Are you thirsty? So is the rest of the United States. Nearly 80 percent of working adults self-report that they don't drink enough water, according to a survey conducted by Quench, which is a filtered water system provider.
The body is almost 60 percent water, which is necessary for nearly every bodily function. People can lose their water quickly, particularly if they are sick, exercising a lot or if it is really hot outside.
How much you should drink depends on the individual, but health experts recommend eight glasses a day as a general guideline, up to 15 glasses for men, and 11 for women.
And, according to research, if you're thirsty, you are already dehydrated. But there are many other ways to tell if you need more fluids in your life.
1. Your skin is rough and flaking.
One of the main ways we lose water is through our epidermis. We lose water when we sweat, and we also lose water when it's cold because the air is drier and sucks the moisture out of us. If your skin is rough, cracking or flaking, you could use more water. Other signs include redness or tightening. If your skin is constantly cold and clammy, you could be dehydrated as a symptom of diabetes, so make sure to check with your doctor.
If you want to check your skin for dehydration, pinch a small area of your cheek. If it wrinkles, you need to drink more fluids.
2. Your urine is a dark yellow, or even darker.
A common way to check for dehydration is to watch for the color of your urine. It should run close to clear, so if you are looking more like a saturated gym floor color, it might be time to add several glasses of water to your daily routine.
3. You're constipated.
We need water to digest food and move it along our digestive tracks. When we don't have enough of it, we could have fewer bowel movements, or small, lumpy ones. When our bodies are dehydrated, and converting the food to waste, the cells in the intestines extract water from the food we are eating. This takes it from the waste leftovers, leaving them hard and dry.
4. Your blood pressure is irregular.
Fifty-five percent of your blood is liquid, which means if you are dehydrated, your blood volume could decrease. Why does that matter? Your blood pressure. In fact, the American Heart Association lists a cause of low blood pressure as dehydration. This could lead to dizziness and even fainting.
But it's not just low blood pressure that can occur. Dehydration could also lead to the opposite: hypertension, which is caused by high blood pressure. When cells need water, the brain can step in and send a message to constrict the blood vessels. This is what leads to the high blood pressure.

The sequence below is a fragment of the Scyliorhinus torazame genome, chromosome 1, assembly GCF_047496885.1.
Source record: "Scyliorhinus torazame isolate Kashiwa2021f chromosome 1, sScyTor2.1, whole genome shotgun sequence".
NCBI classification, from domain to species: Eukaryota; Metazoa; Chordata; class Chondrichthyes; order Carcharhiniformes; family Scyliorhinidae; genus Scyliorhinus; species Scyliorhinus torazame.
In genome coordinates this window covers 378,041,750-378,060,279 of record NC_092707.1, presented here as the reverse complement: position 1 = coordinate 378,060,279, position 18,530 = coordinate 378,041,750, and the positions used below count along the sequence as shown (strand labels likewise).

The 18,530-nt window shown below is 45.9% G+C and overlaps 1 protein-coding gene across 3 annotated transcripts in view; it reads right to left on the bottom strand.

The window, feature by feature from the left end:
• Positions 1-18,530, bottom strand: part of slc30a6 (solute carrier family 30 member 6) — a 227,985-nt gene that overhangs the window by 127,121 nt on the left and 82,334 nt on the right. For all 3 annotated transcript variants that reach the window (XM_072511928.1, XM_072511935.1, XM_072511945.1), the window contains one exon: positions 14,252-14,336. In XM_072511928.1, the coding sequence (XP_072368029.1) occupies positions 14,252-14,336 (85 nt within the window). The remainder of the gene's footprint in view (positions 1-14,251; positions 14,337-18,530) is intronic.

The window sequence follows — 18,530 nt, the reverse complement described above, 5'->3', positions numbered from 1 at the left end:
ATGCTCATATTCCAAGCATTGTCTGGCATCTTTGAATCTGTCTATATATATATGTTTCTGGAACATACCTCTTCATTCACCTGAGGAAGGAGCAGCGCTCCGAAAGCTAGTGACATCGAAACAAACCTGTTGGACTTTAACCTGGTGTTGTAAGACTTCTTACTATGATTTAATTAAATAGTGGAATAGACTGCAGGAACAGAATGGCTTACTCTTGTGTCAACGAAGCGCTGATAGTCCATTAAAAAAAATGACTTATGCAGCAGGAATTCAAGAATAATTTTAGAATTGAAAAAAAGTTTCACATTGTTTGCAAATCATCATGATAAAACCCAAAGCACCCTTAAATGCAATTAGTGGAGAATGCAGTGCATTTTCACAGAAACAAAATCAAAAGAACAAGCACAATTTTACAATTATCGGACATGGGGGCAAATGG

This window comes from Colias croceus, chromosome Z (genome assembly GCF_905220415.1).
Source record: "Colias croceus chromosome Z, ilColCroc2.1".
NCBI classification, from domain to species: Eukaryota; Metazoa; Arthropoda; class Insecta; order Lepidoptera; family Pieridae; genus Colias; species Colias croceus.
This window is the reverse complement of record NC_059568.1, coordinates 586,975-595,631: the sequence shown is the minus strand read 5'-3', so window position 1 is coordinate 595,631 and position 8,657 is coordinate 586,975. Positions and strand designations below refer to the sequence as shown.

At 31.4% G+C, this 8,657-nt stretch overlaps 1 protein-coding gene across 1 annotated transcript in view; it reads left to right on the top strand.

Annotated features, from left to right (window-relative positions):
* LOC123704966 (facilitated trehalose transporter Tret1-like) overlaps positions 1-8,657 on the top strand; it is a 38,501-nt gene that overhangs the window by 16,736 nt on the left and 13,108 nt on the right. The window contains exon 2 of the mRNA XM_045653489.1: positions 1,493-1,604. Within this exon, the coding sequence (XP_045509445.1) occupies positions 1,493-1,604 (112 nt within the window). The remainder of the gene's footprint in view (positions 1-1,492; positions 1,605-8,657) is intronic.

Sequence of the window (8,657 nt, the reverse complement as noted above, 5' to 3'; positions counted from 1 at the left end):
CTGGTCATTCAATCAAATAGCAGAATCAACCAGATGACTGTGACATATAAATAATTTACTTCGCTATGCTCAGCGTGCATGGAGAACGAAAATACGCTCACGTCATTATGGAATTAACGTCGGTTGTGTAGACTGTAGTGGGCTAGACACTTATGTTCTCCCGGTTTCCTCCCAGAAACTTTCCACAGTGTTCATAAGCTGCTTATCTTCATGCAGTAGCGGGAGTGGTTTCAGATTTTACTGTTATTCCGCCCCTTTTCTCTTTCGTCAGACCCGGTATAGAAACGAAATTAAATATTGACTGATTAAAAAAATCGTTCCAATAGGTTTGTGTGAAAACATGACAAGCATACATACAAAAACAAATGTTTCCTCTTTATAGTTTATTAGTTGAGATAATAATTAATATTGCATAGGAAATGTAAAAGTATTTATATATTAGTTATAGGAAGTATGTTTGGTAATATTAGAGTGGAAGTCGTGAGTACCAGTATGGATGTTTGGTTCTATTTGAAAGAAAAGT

5. You're exhausted.
Getting a good night's sleep? If you are dehydrated, it might not be enough. Research shows lack of water can make you feel fatigued, lethargic and tired even when well rested otherwise. In addition, low blood pressure can lead to excessive tiredness.
People who have chronic fatigue syndrome could see improvement if they drink more fluids. When blood volume drops, the heart has to work harder to get oxygen and nutrients to the muscles and organs. It also redirects the blood from the skin to other more pressing organs. This raises the body's internal heat which can result in muscle cramps and fatigue as the body fights to regulate itself.
6. You have headaches.
Even mild dehydration can give you a headache, according to a study of 25 young women, which recorded that even a 1.3 percent drop in hydration triggered pain. As with tiredness, this symptom can also be linked to low blood pressure.
7. Your mood is off.
How much of your brain is water? A whopping 70 percent. If you are dehydrated, the brain is affected. You may be less alert and unable to concentrate, especially when driving, according to studies. People who are dehydrated may also be more prone to depression, as water deficiency in brain cells cuts the energy supply. Studies show anxiety, tension and low mood swings result from dehydration, in addition to confusion, irritability, and lowered executive function.
8. Your pain threshold is lower.
The brain is also responsible for nervous reactions to pain, and research has found that dehydration causes the brain to be more sensitive to it. Arthritic pain also increases when you are lacking water because fluids lubricate the joints, providing a cushion between the bones. This cushion absorbs shock and provides joint nutrition, as well. Nearly 80 percent of joint cartilage is made of water.
Thankfully, there is a really easily solution to dehydration: drink some water! In fact, it doesn't even have to be water. Foods like fruits and juicy vegetables can provide hydration, and liquids that aren't caffeinated or alcoholic can also help.
While drinking more water will help in most situations, make sure you get medical help if your symptoms become severe or include stomach cramping, fainting, seizures, heatstroke or hallucinations.
Darlena Cunha is a freelance writer and a professor at the University of Florida, with degrees in communications and ecology.
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